More and more, daycares and childcare facilities are installing CCTV cameras and investing in software that allows parents to log in and watch their little one in real time. Some parents love this new technology and enjoy being able to check in on their child during the school day, but others worry that these surveillance systems may have negative implications.
As a former teacher, I have some reservations about the idea of parents being able to watch a class. I worry about it violating the teacher’s privacy. There are lots of things that go on in a classroom that don’t involve children at all.
Overworked teachers will often eat, mark books and papers, prepare for classes, and even change their clothes in an empty classroom. While a classroom is certainly a shared space, it’s also the place where a teacher spends the majority of the day and should therefore offer some measure of privacy.
Another concern is the potential use of the recorded images. The companies that produce this technology are quick to point out security features and password protections, but passwords can be shared, computer screens can be left open, and screenshots can be taken and disseminated elsewhere. This technology could lead to a situation where anything that now happens in that class is potentially available to view in the public sphere.
Some may think this is acceptable and even preferable. Why shouldn’t classrooms be open? What do teachers have to hide? If only exceptional levels of teaching and learning are taking place, why does it matter if they are open for observation?
Here are some reasons it does matter. First, exceptional levels of teaching and learning are not happening every minute of every day. Even award-winning teachers have off days.
Second, I’ve witnessed a variety of occurrences in classrooms that would benefit from the relative privacy of a closed door: For instance, a teacher suffering from a diabetic seizure, an out-of-control child punching another student, an older student losing control of his bowels, small children changing their clothes for a school play, a student disclosing abuse, or a teacher finding out about a death in her family.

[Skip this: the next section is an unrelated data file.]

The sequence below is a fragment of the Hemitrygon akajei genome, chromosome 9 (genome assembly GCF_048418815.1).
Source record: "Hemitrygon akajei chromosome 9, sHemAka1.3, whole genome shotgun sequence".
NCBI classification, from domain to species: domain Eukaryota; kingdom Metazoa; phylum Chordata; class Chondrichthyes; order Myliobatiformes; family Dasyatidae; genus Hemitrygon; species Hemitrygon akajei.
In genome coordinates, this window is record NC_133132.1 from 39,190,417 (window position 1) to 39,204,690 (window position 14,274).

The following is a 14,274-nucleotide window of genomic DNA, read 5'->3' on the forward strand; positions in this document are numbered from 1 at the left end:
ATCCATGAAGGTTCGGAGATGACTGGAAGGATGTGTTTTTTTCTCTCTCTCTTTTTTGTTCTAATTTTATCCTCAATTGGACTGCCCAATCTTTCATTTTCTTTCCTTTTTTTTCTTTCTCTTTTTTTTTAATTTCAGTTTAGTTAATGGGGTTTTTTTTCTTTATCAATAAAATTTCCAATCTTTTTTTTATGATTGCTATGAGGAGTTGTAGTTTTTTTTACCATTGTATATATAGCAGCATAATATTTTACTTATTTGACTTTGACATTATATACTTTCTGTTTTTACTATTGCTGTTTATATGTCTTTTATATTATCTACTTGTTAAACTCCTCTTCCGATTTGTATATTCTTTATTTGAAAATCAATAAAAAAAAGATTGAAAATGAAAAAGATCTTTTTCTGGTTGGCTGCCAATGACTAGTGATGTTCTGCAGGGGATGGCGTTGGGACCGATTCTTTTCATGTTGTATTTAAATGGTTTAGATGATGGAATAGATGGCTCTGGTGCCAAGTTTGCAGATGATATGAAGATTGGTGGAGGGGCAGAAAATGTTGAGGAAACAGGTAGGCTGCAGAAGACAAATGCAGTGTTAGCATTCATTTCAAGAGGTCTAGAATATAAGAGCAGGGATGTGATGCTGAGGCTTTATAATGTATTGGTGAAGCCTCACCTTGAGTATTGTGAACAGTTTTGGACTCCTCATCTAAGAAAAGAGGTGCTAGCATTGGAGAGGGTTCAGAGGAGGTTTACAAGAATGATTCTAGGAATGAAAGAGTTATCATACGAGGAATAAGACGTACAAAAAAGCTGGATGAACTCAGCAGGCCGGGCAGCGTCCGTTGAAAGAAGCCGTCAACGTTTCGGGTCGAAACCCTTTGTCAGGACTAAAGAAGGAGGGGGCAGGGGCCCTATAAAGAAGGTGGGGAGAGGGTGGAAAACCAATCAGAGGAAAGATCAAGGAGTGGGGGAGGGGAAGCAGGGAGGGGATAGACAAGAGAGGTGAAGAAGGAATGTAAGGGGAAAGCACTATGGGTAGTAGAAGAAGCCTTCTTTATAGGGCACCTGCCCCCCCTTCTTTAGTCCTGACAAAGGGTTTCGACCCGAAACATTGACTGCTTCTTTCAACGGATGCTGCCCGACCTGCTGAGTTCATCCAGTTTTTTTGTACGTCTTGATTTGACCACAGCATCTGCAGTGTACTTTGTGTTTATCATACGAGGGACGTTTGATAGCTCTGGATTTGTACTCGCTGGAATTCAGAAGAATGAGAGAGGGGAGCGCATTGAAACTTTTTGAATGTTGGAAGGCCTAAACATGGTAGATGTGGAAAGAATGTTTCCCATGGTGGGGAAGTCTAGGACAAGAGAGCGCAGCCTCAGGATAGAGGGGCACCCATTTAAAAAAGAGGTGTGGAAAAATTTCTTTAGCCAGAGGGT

It’s easy to see how any of these scenarios would be problematic if filmed and viewed publicly.
Whenever a teacher is observed by either a colleague, administrator, or by a group of parents during a school open day, it inherently changes the nature of their lesson. They are bound to experience some anxiety, as anyone would when being monitored. More importantly, it interferes with the normal camaraderie between teacher and students.
Teachers, of course, expect regular observations and appraisals by administrators and use feedback to improve their teaching practice. However, constant monitoring can be draining. Working to appear professional, teachers may seem stiff in comparison to their normal classroom persona and, in doing so, damage the rapport with their class.
Teaching is a performance. We become attuned to our unique and familiar audience. Throwing in a constant unseen viewer changes the dynamic of that performance.
Educators might also feel self-conscious about some of the more animated yet effective parts of their job. Teachers routinely sing, dance, make animal noises, pull faces, and put on character voices – all of which may suddenly feel embarrassing in front of an adult or unknown audience.
Like it or not, every teacher also usually has one parent that acts as a thorn in their side. These surveillance systems may encourage difficult parents to micro-manage every aspect of a teacher’s performance, which goes a long way to stifling a teacher’s overall effectiveness.
Although these issues concerning teacher’s privacy and dignity are close to my heart as a former educator, the protection and welfare of children is even more important to me. Here, too, the use of surveillance in the daycare and school classroom is deeply troubling.
In group settings, people very quickly fall into assigned roles. There’s the quiet and thoughtful ones, the leaders, the motivators, the organizers, and unfortunately, there are the maligned, the blamed, and the ‘naughty’ ones.
Children (no doubt motivated by what they see from parents and teachers) quickly work out which of their classmates are behaving and which are not and often gleefully relay this information to their parents. For a poor child to be labeled as a “problem” is damaging enough, but imagine if that child knew that groups of parents were watching his every transgression, or if every time he made a mistake there was an audience ready to criticize.
Children can become typecast in behavior roles, which can be almost impossible to escape. This reputation follows them from class to class, from grade to grade.